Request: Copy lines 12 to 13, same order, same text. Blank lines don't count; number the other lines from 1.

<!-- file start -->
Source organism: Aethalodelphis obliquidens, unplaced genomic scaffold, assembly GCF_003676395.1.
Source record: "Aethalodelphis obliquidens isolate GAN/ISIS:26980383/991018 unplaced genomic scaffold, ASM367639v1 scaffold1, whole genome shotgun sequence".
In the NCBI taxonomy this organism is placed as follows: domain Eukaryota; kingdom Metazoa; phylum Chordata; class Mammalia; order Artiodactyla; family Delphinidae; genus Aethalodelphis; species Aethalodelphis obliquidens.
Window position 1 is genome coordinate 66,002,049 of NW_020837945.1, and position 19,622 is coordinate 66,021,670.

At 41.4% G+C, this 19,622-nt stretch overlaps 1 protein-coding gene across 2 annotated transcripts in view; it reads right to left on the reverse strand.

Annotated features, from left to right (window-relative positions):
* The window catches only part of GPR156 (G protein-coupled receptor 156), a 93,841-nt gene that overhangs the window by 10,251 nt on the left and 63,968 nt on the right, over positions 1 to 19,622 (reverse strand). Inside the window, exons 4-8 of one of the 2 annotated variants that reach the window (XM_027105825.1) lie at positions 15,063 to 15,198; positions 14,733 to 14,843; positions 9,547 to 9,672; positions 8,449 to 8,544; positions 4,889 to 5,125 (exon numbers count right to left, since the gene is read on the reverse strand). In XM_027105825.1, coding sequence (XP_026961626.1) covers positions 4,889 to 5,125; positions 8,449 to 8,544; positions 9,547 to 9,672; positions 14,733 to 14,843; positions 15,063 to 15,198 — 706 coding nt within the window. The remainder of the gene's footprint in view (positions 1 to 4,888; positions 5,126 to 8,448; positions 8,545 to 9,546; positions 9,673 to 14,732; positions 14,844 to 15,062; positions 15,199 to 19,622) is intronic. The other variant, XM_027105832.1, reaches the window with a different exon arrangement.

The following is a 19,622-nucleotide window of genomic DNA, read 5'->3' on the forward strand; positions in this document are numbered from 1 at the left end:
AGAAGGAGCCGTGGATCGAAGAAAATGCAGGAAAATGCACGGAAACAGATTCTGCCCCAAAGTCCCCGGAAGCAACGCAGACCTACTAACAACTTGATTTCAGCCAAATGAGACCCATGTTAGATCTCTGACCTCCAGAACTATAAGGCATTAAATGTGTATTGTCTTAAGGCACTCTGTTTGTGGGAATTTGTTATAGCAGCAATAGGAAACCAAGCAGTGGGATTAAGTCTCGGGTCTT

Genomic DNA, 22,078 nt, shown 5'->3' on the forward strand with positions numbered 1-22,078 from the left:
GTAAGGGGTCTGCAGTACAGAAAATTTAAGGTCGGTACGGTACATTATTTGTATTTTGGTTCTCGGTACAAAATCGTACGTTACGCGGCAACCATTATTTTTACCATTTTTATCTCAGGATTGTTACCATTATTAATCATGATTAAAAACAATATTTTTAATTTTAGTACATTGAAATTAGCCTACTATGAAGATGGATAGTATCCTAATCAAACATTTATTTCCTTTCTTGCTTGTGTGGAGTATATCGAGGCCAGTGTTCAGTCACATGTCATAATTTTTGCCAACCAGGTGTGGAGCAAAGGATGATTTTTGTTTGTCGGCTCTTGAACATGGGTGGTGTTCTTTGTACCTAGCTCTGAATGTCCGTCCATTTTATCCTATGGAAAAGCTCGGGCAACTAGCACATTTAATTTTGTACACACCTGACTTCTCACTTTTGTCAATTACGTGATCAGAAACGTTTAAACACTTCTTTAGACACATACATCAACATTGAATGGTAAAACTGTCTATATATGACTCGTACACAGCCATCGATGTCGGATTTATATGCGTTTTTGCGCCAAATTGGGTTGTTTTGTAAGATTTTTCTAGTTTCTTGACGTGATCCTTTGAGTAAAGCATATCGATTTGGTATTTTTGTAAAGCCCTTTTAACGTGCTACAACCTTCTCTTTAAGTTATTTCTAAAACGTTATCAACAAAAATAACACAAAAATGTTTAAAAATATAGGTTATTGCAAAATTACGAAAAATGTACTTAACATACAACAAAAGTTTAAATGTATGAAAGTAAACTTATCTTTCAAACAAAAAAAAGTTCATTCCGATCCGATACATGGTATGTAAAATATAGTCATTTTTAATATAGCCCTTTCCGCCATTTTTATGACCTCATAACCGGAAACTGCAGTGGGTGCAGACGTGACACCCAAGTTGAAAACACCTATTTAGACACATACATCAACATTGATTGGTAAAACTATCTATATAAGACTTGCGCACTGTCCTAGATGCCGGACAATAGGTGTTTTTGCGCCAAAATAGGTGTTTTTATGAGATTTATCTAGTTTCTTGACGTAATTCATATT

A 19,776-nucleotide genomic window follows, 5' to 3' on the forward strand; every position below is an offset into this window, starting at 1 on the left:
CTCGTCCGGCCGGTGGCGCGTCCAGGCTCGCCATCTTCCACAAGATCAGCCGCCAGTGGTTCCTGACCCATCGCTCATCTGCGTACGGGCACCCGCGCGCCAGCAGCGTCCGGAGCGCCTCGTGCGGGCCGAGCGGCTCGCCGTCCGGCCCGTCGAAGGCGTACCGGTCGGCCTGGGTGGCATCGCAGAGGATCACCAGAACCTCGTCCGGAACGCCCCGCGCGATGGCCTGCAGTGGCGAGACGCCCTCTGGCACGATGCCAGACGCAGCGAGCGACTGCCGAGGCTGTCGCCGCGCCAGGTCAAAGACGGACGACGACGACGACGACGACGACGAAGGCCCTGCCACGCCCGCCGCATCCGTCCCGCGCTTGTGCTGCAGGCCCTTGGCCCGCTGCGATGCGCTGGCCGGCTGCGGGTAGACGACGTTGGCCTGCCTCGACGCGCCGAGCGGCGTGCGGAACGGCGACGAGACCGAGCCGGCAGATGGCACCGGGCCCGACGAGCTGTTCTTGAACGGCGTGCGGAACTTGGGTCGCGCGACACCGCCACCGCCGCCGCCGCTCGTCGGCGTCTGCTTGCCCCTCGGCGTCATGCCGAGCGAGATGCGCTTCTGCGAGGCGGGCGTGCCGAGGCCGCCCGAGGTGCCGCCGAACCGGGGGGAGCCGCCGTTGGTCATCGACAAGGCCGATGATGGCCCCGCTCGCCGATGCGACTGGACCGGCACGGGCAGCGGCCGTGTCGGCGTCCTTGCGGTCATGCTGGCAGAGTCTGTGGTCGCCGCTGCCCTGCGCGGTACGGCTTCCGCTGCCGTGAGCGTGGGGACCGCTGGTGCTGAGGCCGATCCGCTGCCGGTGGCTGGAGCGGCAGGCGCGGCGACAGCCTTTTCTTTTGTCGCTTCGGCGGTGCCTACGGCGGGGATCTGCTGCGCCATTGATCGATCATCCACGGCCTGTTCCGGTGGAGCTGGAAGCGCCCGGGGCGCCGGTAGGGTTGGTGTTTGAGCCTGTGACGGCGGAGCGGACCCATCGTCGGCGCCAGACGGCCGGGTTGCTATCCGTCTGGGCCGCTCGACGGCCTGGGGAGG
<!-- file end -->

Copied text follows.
A 19,776-nucleotide genomic window follows, 5' to 3' on the forward strand; every position below is an offset into this window, starting at 1 on the left:
CTCGTCCGGCCGGTGGCGCGTCCAGGCTCGCCATCTTCCACAAGATCAGCCGCCAGTGGTTCCTGACCCATCGCTCATCTGCGTACGGGCACCCGCGCGCCAGCAGCGTCCGGAGCGCCTCGTGCGGGCCGAGCGGCTCGCCGTCCGGCCCGTCGAAGGCGTACCGGTCGGCCTGGGTGGCATCGCAGAGGATCACCAGAACCTCGTCCGGAACGCCCCGCGCGATGGCCTGCAGTGGCGAGACGCCCTCTGGCACGATGCCAGACGCAGCGAGCGACTGCCGAGGCTGTCGCCGCGCCAGGTCAAAGACGGACGACGACGACGACGACGACGACGAAGGCCCTGCCACGCCCGCCGCATCCGTCCCGCGCTTGTGCTGCAGGCCCTTGGCCCGCTGCGATGCGCTGGCCGGCTGCGGGTAGACGACGTTGGCCTGCCTCGACGCGCCGAGCGGCGTGCGGAACGGCGACGAGACCGAGCCGGCAGATGGCACCGGGCCCGACGAGCTGTTCTTGAACGGCGTGCGGAACTTGGGTCGCGCGACACCGCCACCGCCGCCGCCGCTCGTCGGCGTCTGCTTGCCCCTCGGCGTCATGCCGAGCGAGATGCGCTTCTGCGAGGCGGGCGTGCCGAGGCCGCCCGAGGTGCCGCCGAACCGGGGGGAGCCGCCGTTGGTCATCGACAAGGCCGATGATGGCCCCGCTCGCCGATGCGACTGGACCGGCACGGGCAGCGGCCGTGTCGGCGTCCTTGCGGTCATGCTGGCAGAGTCTGTGGTCGCCGCTGCCCTGCGCGGTACGGCTTCCGCTGCCGTGAGCGTGGGGACCGCTGGTGCTGAGGCCGATCCGCTGCCGGTGGCTGGAGCGGCAGGCGCGGCGACAGCCTTTTCTTTTGTCGCTTCGGCGGTGCCTACGGCGGGGATCTGCTGCGCCATTGATCGATCATCCACGGCCTGTTCCGGTGGAGCTGGAAGCGCCCGGGGCGCCGGTAGGGTTGGTGTTTGAGCCTGTGACGGCGGAGCGGACCCATCGTCGGCGCCAGACGGCCGGGTTGCTATCCGTCTGGGCCGCTCGACGGCCTGGGGAGG